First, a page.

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Special Report

Published on: Jan. 12, 2021, 5:02 p.m.
Will the fall of Alibaba affect Indian start-ups?
  • The Indian companies where Alibaba Group has invested include digital payments platform Paytm, online food delivery platform Zomato and BigBasket

By Rakesh Joshi. Executive Editor, Business India

For Indian start-ups, the downsizing of Jack Ma, the charismatic founder of Alibaba Group, the world’s largest e-retailer, by the Chinese authorities is bad news. According to conservative estimates, Alibaba and its affiliates Alibaba Capital Partners and Ant Group (earlier known as Ant Financial) have invested more than $2 billion in Indian companies since 2015. More was in the offing.

In the last five years, Chinese investors, including another targeted tech company Tencent, have overall poured in over $5.7 billion into the Indian start-up ecosystem, of which $641 million came in 2019 alone. It is feared that the growing Chinese scrutiny and pressure on its corporate sector to function as adjuncts of the Chinese Communist Party could lead to a funding roadblock for Indian start-ups, which have relied on Chinese investment in the past.

These start-ups will have to now look for alternative funding sources. The initial effects of the roadblock were evident, when food delivery unicorn Zomato did not receive $50 million from Ant Group, as part of its $150 million round announced earlier. It had to turn to Singapore’s sovereign wealth fund Temasek instead.

The companies where Alibaba Group has invested in through its fintech ventures include digital payments platform Paytm, online food delivery platform Zomato and BigBasket. Tencent has invested in Swiggy, one of the frontrunners in food delivery and local services.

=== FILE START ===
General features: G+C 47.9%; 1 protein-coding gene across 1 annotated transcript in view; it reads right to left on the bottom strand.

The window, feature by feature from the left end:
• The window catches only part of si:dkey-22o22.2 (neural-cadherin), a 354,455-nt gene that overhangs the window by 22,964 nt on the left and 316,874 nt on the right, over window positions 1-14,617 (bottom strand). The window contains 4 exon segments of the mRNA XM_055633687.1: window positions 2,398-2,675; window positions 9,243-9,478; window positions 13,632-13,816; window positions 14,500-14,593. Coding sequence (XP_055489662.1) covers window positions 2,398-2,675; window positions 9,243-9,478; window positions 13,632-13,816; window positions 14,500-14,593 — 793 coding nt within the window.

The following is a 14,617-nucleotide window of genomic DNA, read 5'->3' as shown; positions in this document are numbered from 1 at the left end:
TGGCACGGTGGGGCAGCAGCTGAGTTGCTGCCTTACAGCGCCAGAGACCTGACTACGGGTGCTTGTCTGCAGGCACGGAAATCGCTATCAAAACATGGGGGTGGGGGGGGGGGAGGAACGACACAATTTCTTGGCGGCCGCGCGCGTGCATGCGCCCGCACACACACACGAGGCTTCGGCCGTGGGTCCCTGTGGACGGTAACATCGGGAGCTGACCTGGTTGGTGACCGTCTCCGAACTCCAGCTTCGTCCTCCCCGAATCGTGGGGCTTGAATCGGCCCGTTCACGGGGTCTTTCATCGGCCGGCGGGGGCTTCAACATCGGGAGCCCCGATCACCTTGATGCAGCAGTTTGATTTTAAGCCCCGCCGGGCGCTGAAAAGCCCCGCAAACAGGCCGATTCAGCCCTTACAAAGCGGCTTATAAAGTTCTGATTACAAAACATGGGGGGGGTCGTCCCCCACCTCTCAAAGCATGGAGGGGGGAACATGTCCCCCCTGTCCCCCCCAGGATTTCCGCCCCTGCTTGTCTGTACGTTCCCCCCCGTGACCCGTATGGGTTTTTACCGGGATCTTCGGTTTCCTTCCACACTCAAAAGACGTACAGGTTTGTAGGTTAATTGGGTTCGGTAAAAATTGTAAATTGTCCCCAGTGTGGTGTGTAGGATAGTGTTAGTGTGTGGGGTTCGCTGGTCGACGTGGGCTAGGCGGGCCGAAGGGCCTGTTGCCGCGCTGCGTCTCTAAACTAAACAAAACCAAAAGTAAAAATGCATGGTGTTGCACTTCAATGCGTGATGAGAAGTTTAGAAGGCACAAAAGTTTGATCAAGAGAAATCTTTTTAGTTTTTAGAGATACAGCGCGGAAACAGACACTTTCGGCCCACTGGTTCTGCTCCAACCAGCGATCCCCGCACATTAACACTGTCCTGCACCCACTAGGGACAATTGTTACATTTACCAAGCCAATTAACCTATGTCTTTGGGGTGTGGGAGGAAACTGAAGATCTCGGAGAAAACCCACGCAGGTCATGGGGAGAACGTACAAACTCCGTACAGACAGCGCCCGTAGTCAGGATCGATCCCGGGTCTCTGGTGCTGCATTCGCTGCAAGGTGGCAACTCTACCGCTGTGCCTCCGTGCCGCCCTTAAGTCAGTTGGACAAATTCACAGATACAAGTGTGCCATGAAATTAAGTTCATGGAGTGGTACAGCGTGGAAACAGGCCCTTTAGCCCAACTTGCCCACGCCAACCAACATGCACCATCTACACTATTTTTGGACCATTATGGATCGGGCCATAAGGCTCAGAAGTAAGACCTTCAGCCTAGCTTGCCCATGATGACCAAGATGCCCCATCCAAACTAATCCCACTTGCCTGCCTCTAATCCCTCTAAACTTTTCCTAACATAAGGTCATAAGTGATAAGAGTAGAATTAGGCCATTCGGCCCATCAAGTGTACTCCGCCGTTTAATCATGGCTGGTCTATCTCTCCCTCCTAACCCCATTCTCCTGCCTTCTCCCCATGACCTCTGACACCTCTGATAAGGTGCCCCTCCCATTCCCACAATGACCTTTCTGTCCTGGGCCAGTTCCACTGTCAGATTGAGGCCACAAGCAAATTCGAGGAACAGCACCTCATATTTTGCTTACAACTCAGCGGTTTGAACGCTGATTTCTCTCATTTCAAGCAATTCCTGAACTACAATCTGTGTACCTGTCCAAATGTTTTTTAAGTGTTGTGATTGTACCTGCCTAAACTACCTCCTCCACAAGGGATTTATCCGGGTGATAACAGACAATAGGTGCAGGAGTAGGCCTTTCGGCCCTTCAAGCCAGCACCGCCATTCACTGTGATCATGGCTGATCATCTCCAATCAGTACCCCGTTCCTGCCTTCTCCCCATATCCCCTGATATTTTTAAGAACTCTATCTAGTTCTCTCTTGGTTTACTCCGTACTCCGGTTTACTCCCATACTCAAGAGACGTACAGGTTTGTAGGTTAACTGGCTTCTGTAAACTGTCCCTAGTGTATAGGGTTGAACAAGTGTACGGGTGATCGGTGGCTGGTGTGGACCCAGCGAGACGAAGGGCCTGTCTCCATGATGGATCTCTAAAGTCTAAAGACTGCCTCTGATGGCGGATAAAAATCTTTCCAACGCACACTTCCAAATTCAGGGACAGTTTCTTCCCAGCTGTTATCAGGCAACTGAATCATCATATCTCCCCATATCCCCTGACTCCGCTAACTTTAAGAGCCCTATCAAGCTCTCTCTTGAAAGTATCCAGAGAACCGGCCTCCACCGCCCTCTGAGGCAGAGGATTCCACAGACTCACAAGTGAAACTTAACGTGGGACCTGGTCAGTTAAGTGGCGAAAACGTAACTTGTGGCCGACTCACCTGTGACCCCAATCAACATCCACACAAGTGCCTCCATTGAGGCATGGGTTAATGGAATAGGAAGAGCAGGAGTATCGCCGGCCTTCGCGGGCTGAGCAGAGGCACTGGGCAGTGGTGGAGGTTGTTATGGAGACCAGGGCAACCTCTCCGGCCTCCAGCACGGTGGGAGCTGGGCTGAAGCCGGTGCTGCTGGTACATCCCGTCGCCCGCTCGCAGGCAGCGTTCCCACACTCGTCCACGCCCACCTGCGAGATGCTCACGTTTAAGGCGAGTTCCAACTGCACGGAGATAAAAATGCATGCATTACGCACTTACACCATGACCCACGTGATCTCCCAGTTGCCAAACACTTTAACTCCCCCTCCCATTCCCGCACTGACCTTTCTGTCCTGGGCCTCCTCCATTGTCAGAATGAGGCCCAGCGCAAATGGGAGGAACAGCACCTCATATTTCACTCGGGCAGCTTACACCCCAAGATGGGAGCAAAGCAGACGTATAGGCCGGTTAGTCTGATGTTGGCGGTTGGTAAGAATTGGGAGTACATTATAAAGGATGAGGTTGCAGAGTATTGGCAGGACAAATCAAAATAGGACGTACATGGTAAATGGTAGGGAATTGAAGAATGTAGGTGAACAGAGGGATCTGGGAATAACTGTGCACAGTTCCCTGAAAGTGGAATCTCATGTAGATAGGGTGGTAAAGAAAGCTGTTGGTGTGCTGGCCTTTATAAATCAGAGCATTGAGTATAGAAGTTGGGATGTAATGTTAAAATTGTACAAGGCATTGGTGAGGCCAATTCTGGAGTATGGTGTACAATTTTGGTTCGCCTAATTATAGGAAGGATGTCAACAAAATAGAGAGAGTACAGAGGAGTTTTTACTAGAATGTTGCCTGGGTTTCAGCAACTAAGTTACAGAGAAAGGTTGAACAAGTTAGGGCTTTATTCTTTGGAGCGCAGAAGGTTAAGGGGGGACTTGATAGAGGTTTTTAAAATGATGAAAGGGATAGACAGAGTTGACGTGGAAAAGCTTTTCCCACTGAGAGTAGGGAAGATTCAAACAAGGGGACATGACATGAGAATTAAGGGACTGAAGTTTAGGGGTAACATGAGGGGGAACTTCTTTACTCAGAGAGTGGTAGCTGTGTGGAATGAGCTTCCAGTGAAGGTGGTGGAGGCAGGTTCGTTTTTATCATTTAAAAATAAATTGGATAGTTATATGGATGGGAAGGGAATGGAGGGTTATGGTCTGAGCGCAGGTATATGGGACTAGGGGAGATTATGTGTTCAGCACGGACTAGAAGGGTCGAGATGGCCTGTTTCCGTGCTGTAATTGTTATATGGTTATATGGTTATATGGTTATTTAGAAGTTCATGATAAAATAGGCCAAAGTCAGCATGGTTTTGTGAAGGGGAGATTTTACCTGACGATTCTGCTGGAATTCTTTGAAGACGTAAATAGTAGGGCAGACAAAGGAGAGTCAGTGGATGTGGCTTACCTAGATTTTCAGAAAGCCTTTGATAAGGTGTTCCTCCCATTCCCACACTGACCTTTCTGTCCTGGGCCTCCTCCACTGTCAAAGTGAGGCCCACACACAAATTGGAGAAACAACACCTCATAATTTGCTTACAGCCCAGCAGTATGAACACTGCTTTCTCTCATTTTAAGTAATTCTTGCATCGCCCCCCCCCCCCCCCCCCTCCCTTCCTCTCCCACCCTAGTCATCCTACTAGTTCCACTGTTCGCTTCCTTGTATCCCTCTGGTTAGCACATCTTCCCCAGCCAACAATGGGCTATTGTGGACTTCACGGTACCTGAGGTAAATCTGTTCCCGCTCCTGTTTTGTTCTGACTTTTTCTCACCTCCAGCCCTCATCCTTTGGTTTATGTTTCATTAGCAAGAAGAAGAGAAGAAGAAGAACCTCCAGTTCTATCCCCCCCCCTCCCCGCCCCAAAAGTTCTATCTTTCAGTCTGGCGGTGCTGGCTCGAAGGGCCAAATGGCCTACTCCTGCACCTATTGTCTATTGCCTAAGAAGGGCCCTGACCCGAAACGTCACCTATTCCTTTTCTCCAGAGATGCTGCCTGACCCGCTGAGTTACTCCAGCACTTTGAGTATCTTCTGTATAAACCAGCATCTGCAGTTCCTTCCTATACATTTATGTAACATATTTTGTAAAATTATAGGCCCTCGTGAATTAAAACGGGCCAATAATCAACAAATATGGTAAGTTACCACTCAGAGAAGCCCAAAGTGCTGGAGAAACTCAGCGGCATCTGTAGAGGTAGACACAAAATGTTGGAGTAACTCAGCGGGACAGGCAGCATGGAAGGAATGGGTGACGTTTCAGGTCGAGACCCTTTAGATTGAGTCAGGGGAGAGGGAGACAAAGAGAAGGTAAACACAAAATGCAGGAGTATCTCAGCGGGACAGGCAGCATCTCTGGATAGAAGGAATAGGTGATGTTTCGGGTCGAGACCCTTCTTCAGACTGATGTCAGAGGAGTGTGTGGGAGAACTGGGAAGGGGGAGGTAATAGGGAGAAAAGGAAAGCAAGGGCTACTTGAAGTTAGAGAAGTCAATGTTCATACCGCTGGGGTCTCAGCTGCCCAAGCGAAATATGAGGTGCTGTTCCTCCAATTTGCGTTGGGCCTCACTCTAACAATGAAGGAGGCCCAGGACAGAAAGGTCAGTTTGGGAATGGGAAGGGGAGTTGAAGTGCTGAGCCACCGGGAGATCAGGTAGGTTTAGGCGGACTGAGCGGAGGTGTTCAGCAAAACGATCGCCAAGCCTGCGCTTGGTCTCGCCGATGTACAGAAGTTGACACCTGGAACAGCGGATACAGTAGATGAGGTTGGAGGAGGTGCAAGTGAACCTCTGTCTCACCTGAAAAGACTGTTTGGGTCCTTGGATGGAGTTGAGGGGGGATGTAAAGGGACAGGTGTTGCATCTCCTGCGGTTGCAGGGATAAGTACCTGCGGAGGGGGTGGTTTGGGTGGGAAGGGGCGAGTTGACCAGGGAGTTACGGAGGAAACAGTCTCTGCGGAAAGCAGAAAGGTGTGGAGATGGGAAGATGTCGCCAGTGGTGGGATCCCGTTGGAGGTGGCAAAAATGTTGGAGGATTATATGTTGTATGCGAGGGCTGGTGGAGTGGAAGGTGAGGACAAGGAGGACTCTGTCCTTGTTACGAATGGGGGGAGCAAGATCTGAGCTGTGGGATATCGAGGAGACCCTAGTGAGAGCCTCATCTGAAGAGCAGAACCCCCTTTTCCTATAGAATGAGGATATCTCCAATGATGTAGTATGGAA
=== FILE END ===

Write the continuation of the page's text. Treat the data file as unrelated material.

India is home to 30 unicorn companies, 18 of which are at least partly backed by Chinese investors. As India’s economy continues to digitise, Indian tech start-ups have increasingly looked to Chinese investors for venture capital funding, as well as for internet industry expertise. Even the smallest of Indian start-ups has sought to catch the attention of Alibaba -- such was the charismatic pull of its owner and his eye for spotting talent.

India is the second largest market globally for, the business-to-business arm of the Alibaba Group, next only to China. The business-to-business subsidiary launched an online platform in 2008 to provide Indian small and medium enterprises (SMEs) access to global counterparts.

The company has 4.5 million registered users from India. MEs in India can also avail assistance in terms of financing, logistics (domestic and cross-border), inspections and certifications, technology and SME trade-linked education on this platform. The Chinese company has partnered with enterprises, such as ICICI Bank, Kotak Mahindra Bank, Crisil Rating, Tally, Capital Float, Jeena, SGS and Mypacco to help Indian SMEs expand their business. Jack Ma was once reportedly in talks with Mukesh Ambani of Reliance Industries and Cyrus Mistry, who then headed the Tata Group. But a deal didn’t work out in both cases.